Reds first baseman Joey Votto ran sprints and performed agility drills on Tuesday afternoon at Milwaukee’s Miller Park, then told reporters after the workout that he was moving at “100 percent” and felt no discomfort in his surgically-repaired left knee.
But his return to the active roster is not imminent.
According to beat writer John Fay of the Cincinnati Enquirer, Reds manager Dusty Baker has ruled out activating Votto during the team’s current road trip, which technically won’t conclude until next Tuesday night.
“I’m still thinking the same,” Baker said of Votto’s timetable. “He’s training hard. He’s not too far. I’m just not thinking on this road trip. If you’ve had a knee injury the one key obstacle you have to overcome is sliding.”
Votto, 28, was batting .342/.465/.604 with 14 home runs in 86 games before going under the knife.
Outfielder David DeJesus announced his retirement from Major League Baseball on Twitter Wednesday afternoon. He’ll be joining CSN Chicago for Cubs coverage.
DeJesus, 37, spent 13 seasons in the big leagues from 2003-15 with the Royals, Athletics, Cubs, Nationals, Rays, and Angels. He hit a composite .275/.349/.512 with 99 home runs and 573 RBI across 5,916 plate appearances.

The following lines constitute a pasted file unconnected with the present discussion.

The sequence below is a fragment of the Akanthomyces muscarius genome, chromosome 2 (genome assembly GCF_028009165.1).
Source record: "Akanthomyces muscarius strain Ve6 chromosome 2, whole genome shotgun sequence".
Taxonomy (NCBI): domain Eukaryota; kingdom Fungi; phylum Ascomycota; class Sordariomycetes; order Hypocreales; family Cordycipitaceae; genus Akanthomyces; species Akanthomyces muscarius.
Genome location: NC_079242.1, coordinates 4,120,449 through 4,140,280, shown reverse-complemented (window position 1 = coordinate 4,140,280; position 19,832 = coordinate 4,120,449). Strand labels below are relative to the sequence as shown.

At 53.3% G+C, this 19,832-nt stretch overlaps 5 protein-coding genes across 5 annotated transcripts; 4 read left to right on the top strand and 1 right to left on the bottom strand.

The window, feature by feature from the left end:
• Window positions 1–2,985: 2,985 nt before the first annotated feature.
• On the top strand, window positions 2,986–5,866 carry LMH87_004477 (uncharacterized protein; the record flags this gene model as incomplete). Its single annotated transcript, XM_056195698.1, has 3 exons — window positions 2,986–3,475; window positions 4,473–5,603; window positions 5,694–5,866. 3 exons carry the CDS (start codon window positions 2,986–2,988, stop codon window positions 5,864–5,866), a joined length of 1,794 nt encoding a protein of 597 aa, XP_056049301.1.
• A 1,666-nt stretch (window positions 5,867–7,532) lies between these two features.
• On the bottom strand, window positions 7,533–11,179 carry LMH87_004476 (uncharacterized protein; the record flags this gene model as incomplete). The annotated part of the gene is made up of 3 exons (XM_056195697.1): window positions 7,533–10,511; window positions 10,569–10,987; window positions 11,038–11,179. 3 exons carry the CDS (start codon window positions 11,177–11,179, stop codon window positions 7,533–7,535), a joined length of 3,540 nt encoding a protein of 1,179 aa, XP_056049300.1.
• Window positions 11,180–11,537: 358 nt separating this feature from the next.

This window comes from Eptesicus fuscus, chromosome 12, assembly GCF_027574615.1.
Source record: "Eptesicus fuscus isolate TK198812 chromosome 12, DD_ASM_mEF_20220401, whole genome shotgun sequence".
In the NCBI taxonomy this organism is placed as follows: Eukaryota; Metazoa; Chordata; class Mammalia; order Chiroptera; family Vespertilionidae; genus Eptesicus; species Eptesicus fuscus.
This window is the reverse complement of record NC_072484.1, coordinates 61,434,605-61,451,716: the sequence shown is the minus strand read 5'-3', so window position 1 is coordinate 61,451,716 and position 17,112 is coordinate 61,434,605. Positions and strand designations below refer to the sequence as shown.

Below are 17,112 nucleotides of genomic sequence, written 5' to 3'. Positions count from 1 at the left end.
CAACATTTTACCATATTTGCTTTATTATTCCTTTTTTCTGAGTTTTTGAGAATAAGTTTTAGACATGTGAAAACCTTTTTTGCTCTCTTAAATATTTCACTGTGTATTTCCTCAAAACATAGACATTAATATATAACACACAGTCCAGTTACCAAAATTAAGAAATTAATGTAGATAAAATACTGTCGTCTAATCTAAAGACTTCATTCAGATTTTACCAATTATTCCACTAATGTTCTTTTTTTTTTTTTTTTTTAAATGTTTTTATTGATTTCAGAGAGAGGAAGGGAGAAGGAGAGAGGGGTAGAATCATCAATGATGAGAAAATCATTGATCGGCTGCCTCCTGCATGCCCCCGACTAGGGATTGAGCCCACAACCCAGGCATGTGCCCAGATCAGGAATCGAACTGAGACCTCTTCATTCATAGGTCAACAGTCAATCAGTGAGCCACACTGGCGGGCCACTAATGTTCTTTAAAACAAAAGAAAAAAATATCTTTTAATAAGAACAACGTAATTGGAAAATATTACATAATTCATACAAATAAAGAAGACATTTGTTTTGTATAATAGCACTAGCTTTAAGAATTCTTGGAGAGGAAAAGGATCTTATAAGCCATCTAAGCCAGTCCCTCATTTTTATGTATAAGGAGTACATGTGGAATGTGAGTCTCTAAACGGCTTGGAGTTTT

We wish the best of luck to DeJesus as he begins a new career in sports media.
Former major league pitcher, manager, and front office executive Dallas Green has died at the age of 82, Jon Heyman of FanRag Sports reports.
Green pitched for the Phillies for the first five years of his career from 1960-64, then went to the Washington Sentators, the Mets, and back to the Phillies before retiring after the ’67 season. He managed the Phillies from 1979-81, leading them to the organization’s first ever championship in ’80. The Cubs hired Green after the 1981 season to serve as executive vice president and general manager. He quit after the ’87 season. Green briefly managed the Yankees in ’89, then took the helm of the Mets from ’93-96.
Green was a controversial figure during his managing and GM days as he was not afraid to say exactly what he was thinking. He got into many conflicts with his players and coaches, but some think it helped the Phillies in the World Series in 1980. The Phillies inducted him into their Wall of Fame in 2006.